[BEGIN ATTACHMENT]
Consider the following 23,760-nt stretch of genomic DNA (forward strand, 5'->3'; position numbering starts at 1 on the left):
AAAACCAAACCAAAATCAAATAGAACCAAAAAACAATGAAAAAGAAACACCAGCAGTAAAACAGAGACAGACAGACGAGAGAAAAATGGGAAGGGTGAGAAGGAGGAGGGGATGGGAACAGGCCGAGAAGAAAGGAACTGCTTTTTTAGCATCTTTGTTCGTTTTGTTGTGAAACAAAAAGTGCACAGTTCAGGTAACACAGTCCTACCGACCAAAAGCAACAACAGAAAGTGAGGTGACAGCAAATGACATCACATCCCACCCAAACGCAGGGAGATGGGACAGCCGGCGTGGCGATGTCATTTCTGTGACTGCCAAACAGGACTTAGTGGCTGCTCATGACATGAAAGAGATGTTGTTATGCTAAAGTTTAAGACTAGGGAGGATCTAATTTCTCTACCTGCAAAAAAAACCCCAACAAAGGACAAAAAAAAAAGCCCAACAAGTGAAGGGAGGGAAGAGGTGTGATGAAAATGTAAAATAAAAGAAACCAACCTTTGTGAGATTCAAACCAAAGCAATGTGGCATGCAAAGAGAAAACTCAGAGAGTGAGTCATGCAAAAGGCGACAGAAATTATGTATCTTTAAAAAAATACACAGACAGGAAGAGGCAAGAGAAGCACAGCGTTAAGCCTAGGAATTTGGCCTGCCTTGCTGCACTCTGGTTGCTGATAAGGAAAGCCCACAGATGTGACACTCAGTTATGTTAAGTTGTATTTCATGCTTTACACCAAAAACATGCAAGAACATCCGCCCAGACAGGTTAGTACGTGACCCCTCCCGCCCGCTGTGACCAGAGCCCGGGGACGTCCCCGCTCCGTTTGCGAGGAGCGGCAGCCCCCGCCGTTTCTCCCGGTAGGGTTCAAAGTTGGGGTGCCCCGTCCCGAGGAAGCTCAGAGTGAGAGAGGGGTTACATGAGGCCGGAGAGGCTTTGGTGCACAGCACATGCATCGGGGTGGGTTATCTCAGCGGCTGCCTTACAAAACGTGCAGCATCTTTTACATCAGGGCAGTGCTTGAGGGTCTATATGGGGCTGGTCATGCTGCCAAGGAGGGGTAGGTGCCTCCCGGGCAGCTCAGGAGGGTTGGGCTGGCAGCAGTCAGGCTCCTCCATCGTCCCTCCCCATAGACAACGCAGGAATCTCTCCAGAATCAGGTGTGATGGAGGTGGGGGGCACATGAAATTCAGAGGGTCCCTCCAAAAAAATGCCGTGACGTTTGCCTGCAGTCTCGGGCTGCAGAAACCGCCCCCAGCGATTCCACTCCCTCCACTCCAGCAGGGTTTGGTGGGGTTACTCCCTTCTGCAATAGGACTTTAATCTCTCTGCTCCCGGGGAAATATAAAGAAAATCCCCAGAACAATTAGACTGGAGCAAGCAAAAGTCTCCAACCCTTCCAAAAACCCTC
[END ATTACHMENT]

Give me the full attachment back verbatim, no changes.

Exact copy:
Consider the following 23,760-nt stretch of genomic DNA (forward strand, 5'->3'; position numbering starts at 1 on the left):
AAAACCAAACCAAAATCAAATAGAACCAAAAAACAATGAAAAAGAAACACCAGCAGTAAAACAGAGACAGACAGACGAGAGAAAAATGGGAAGGGTGAGAAGGAGGAGGGGATGGGAACAGGCCGAGAAGAAAGGAACTGCTTTTTTAGCATCTTTGTTCGTTTTGTTGTGAAACAAAAAGTGCACAGTTCAGGTAACACAGTCCTACCGACCAAAAGCAACAACAGAAAGTGAGGTGACAGCAAATGACATCACATCCCACCCAAACGCAGGGAGATGGGACAGCCGGCGTGGCGATGTCATTTCTGTGACTGCCAAACAGGACTTAGTGGCTGCTCATGACATGAAAGAGATGTTGTTATGCTAAAGTTTAAGACTAGGGAGGATCTAATTTCTCTACCTGCAAAAAAAACCCCAACAAAGGACAAAAAAAAAAGCCCAACAAGTGAAGGGAGGGAAGAGGTGTGATGAAAATGTAAAATAAAAGAAACCAACCTTTGTGAGATTCAAACCAAAGCAATGTGGCATGCAAAGAGAAAACTCAGAGAGTGAGTCATGCAAAAGGCGACAGAAATTATGTATCTTTAAAAAAATACACAGACAGGAAGAGGCAAGAGAAGCACAGCGTTAAGCCTAGGAATTTGGCCTGCCTTGCTGCACTCTGGTTGCTGATAAGGAAAGCCCACAGATGTGACACTCAGTTATGTTAAGTTGTATTTCATGCTTTACACCAAAAACATGCAAGAACATCCGCCCAGACAGGTTAGTACGTGACCCCTCCCGCCCGCTGTGACCAGAGCCCGGGGACGTCCCCGCTCCGTTTGCGAGGAGCGGCAGCCCCCGCCGTTTCTCCCGGTAGGGTTCAAAGTTGGGGTGCCCCGTCCCGAGGAAGCTCAGAGTGAGAGAGGGGTTACATGAGGCCGGAGAGGCTTTGGTGCACAGCACATGCATCGGGGTGGGTTATCTCAGCGGCTGCCTTACAAAACGTGCAGCATCTTTTACATCAGGGCAGTGCTTGAGGGTCTATATGGGGCTGGTCATGCTGCCAAGGAGGGGTAGGTGCCTCCCGGGCAGCTCAGGAGGGTTGGGCTGGCAGCAGTCAGGCTCCTCCATCGTCCCTCCCCATAGACAACGCAGGAATCTCTCCAGAATCAGGTGTGATGGAGGTGGGGGGCACATGAAATTCAGAGGGTCCCTCCAAAAAAATGCCGTGACGTTTGCCTGCAGTCTCGGGCTGCAGAAACCGCCCCCAGCGATTCCACTCCCTCCACTCCAGCAGGGTTTGGTGGGGTTACTCCCTTCTGCAATAGGACTTTAATCTCTCTGCTCCCGGGGAAATATAAAGAAAATCCCCAGAACAATTAGACTGGAGCAAGCAAAAGTCTCCAACCCTTCCAAAAACCCTC